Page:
Diplomacy: In Quest of Peace

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Meanwhile nearly every other major U.S. field combat unit in Viet Nam was out hunting in battalion-or larger-sized operations—and so, too, showing the flag of allied support, were the South Vietnamese, the Koreans, Australians and New Zealanders. The other G.I.s had little luck compared with the 173rd's: whether out of tactic or sheer prudence, the Viet Cong lay low. That, in a measure, deprived the U.S. of the firm point Johnson wanted to make: that to underestimate his resolve could be disastrous. So the U.S. made it in other ways. The bombers usually busy over North Viet Nam were put to work blasting the Ho Chi Minh trail in Laos, flying as many as 250 sorties a day against Hanoi's pipeline, which was taking advantage of the bombing pause. And General Wheeler, back from a swing through Southeast Asia, announced that, should the peace offensive fail, he would immediately ask the President for a resumption of bombing the North.

The Trustworthy Man. While the sound of war continued in volume in Viet Nam, a remote and quiet Lyndon Johnson sat last week in his oval office watching for signs of peace. Beside his desk stood two news tickers. Every wire-service story that clattered in was scrutinized by the President for the slightest hint of response. Every phone call from Dean Rusk, every memo from the still-voyaging Harriman was eagerly accepted. Of the President's desire for peace there could be no doubt. Nor of the stakes, should the present all-out effort to get to the conference table fail. By any measure, Johnson had engaged the power and prestige of the U.S. to the hilt in one of the most intensive, difficult, carefully conducted and important global maneuvers in its diplomatic history. By the end of last week, the bombing pause and the peace offensive were in their 16th day. Were there any omens that they might just succeed, for all the odds against them?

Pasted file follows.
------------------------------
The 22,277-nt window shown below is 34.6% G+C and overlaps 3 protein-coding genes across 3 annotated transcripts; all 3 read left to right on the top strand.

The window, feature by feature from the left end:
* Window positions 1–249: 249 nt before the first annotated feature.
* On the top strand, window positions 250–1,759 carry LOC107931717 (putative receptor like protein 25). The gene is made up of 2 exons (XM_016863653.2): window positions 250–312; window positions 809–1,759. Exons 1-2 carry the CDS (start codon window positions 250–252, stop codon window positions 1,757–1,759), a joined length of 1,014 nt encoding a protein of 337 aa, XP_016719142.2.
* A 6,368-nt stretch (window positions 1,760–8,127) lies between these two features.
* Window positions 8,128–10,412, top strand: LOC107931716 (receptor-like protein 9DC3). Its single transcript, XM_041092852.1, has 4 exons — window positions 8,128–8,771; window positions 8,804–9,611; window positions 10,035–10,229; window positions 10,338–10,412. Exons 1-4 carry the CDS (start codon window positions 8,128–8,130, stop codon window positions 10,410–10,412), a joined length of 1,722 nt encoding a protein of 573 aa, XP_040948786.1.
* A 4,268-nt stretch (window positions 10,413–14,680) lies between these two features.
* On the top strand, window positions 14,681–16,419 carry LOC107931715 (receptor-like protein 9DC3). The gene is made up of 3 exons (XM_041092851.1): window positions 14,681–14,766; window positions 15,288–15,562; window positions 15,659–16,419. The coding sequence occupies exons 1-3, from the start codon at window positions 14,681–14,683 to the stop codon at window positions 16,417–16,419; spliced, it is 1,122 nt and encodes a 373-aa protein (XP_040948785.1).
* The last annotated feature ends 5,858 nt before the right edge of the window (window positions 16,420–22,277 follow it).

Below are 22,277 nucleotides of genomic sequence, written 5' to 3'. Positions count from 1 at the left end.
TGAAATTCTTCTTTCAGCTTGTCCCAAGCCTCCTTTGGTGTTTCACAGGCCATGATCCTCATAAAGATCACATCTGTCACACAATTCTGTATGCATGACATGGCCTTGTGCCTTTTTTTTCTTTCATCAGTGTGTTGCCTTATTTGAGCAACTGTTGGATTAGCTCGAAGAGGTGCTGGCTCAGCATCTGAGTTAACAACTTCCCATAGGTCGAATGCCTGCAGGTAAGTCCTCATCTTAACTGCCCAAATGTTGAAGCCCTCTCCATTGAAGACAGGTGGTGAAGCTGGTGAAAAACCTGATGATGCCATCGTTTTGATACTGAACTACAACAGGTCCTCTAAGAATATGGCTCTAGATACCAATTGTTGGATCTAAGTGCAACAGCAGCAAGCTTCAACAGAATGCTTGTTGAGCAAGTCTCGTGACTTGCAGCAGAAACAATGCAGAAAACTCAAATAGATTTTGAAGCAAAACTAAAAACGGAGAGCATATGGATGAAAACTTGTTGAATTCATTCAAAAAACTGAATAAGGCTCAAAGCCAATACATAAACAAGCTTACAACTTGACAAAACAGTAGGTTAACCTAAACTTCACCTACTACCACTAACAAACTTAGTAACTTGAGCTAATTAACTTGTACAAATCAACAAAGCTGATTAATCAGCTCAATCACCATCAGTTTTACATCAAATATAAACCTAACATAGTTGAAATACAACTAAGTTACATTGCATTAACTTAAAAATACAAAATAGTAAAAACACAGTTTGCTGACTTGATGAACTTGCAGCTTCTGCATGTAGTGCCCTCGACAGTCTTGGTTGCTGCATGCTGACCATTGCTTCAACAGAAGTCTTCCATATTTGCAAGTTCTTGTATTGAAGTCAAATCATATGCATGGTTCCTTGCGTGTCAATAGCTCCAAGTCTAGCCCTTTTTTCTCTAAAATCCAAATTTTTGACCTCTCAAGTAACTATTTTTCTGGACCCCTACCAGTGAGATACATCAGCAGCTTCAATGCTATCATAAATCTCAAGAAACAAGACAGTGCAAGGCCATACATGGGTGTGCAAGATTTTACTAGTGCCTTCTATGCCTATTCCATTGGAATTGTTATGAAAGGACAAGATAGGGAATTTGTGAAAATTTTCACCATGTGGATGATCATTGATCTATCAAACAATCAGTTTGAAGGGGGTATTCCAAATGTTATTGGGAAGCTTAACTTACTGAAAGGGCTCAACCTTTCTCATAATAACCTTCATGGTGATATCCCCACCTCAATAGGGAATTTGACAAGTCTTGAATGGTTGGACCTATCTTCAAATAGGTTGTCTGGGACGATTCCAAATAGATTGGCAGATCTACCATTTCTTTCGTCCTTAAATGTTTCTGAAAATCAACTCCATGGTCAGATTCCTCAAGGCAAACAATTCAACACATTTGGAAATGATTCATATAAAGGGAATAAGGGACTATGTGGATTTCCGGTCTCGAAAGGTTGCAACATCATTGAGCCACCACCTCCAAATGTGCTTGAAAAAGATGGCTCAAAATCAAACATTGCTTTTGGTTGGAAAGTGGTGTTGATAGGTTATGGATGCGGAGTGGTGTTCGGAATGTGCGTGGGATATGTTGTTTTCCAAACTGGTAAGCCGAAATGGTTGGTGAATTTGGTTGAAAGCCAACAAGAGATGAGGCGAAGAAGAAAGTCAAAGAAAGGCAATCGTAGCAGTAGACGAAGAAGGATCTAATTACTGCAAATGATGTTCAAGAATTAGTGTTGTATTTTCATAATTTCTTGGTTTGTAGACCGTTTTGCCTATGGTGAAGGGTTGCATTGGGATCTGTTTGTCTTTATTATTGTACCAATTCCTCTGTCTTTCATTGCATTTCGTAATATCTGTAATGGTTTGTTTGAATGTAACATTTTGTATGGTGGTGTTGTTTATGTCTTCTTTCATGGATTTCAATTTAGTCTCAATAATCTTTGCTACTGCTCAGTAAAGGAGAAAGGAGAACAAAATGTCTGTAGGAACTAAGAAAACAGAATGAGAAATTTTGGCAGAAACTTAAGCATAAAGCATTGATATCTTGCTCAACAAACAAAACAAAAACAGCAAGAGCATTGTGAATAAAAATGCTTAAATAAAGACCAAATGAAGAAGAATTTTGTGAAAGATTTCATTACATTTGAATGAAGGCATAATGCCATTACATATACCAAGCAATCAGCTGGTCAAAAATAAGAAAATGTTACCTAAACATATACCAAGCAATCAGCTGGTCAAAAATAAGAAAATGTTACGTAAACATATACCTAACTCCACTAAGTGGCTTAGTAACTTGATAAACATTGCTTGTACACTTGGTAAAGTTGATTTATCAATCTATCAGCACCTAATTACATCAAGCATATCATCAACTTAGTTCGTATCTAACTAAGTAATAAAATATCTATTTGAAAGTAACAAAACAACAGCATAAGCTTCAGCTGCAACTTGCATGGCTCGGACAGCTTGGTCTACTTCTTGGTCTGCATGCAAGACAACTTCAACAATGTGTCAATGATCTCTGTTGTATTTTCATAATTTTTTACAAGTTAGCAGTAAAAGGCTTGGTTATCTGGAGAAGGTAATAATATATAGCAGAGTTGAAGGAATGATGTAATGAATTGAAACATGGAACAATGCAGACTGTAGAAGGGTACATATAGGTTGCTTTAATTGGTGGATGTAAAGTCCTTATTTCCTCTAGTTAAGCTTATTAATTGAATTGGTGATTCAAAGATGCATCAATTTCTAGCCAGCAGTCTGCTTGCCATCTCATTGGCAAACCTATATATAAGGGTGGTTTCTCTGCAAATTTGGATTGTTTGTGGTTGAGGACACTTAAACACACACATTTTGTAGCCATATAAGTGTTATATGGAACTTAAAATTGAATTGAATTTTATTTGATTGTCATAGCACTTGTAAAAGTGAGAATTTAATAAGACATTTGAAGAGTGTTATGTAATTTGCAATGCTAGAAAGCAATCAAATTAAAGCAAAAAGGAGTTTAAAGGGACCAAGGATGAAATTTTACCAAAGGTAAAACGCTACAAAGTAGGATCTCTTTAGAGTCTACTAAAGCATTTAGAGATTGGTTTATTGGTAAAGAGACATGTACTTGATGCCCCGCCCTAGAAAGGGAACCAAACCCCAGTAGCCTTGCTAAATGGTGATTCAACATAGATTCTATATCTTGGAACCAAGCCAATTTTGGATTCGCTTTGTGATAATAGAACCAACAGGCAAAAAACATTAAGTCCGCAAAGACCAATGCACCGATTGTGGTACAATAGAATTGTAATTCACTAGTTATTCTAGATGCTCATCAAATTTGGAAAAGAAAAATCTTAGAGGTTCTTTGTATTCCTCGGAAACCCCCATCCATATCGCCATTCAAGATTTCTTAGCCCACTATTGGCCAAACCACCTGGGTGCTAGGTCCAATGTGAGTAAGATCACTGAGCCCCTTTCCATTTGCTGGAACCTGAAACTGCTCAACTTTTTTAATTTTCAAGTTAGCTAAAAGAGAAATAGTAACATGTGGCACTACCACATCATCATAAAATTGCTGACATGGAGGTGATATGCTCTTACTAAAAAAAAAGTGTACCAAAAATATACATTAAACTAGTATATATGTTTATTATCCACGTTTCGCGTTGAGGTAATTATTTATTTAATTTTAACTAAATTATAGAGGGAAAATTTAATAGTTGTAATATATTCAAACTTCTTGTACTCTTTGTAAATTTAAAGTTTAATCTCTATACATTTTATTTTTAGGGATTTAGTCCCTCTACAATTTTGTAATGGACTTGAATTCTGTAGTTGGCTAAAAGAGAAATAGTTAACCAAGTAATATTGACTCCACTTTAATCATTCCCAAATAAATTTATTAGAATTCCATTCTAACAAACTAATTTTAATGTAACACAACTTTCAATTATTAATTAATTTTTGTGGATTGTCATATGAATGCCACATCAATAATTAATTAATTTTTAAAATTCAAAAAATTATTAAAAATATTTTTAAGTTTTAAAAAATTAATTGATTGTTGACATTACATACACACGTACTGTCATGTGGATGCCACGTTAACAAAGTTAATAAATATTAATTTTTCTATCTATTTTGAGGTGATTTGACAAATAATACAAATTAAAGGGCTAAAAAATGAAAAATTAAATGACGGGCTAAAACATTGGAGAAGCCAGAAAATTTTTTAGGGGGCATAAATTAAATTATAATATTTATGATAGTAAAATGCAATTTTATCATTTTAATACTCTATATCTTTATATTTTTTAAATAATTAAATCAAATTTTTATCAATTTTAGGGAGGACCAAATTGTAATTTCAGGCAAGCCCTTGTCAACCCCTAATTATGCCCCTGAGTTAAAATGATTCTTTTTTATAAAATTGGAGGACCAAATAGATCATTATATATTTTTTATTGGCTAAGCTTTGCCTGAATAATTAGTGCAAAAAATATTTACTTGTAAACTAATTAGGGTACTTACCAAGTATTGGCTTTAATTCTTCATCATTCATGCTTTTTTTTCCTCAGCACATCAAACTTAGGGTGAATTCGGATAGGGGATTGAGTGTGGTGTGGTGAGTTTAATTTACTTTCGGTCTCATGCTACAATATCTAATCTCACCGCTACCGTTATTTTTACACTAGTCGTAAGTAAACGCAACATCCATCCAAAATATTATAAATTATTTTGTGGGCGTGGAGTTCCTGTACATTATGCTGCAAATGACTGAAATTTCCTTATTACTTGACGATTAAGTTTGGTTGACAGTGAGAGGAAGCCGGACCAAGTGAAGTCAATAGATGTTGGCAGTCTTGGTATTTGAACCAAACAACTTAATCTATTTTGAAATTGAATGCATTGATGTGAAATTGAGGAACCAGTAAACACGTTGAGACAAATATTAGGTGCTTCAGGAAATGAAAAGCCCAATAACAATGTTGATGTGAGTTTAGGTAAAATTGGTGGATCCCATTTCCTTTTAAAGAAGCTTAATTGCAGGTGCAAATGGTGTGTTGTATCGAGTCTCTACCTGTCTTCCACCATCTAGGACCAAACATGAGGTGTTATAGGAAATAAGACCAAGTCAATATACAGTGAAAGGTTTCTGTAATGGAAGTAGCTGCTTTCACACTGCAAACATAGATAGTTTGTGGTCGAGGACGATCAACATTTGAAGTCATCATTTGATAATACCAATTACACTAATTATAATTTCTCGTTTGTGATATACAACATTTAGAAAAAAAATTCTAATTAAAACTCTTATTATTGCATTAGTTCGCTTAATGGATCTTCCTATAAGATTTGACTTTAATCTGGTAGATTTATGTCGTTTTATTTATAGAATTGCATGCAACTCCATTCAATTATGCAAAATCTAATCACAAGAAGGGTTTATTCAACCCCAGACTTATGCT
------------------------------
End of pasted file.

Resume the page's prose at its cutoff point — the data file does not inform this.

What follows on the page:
On at least one level, it certainly had. Peking in splenetic fury denounced the peace offensive as a "trick," a "hoax," and "the greatest show on earth," featuring "freaks and monsters," meaning, presumably, the U.S. envoys. But America's allies and much of the nonaligned world clearly were impressed. Indian Prime Minister Shastri indicated to Harriman he would convey the American message to Russia's Kosygin—and did so as soon as he reached Tashkent for his peace talks with Ayub Khan. The Japanese, despite considerable reservations about the growing scope of the war, greeted Harriman warmly as shin-yo aru hikeshi otoko—"the trustworthy man who puts out fires." Foreign Minister Etsusaburo Shiina goes to Moscow this week to sign Russo-Japanese air and trade agreements, and, he, too, promised to urge upon the Kremlin the U.S. brief. Pope Paul, continuing the Vatican's campaign for an end to hostilities, announced he was ready to "attempt any means, beyond usual protocol" to facilitate peace.

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